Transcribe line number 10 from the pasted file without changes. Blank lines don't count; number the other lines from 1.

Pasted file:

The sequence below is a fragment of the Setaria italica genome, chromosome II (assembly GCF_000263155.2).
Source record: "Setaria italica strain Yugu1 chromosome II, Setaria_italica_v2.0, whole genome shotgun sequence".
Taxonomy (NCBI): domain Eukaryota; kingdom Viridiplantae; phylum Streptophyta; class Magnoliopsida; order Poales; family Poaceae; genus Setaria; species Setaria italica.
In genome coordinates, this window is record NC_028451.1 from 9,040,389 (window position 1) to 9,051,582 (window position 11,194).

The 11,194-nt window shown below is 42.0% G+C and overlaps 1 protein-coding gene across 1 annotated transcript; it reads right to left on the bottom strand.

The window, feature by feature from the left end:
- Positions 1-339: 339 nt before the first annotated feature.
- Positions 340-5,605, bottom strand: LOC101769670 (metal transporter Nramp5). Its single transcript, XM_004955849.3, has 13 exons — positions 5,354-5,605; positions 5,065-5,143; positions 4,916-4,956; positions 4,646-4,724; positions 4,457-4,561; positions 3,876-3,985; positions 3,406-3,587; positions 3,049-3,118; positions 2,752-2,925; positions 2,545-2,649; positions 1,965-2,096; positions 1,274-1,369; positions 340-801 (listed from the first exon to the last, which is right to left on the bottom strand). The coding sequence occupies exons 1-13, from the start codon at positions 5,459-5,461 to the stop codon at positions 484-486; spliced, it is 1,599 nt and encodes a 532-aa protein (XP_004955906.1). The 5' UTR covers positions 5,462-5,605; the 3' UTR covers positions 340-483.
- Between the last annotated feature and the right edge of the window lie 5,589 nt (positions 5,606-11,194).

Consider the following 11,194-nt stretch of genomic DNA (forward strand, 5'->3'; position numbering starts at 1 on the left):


Consider the following 11,194-nt stretch of genomic DNA (forward strand, 5'->3'; position numbering starts at 1 on the left):